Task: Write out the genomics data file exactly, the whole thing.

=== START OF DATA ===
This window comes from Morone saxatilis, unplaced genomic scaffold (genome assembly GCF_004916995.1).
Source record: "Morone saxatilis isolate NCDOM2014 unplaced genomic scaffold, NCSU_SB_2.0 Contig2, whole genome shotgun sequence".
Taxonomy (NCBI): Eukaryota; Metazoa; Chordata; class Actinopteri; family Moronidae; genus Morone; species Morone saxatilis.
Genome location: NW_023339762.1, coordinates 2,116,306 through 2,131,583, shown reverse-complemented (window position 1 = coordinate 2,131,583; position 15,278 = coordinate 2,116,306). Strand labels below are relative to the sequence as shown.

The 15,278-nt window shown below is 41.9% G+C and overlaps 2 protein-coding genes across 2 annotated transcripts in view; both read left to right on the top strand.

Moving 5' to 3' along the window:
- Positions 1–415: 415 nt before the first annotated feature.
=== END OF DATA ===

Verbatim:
This window comes from Morone saxatilis, unplaced genomic scaffold (genome assembly GCF_004916995.1).
Source record: "Morone saxatilis isolate NCDOM2014 unplaced genomic scaffold, NCSU_SB_2.0 Contig2, whole genome shotgun sequence".
Taxonomy (NCBI): Eukaryota; Metazoa; Chordata; class Actinopteri; family Moronidae; genus Morone; species Morone saxatilis.
Genome location: NW_023339762.1, coordinates 2,116,306 through 2,131,583, shown reverse-complemented (window position 1 = coordinate 2,131,583; position 15,278 = coordinate 2,116,306). Strand labels below are relative to the sequence as shown.

The 15,278-nt window shown below is 41.9% G+C and overlaps 2 protein-coding genes across 2 annotated transcripts in view; both read left to right on the top strand.

Moving 5' to 3' along the window:
- Positions 1–415: 415 nt before the first annotated feature.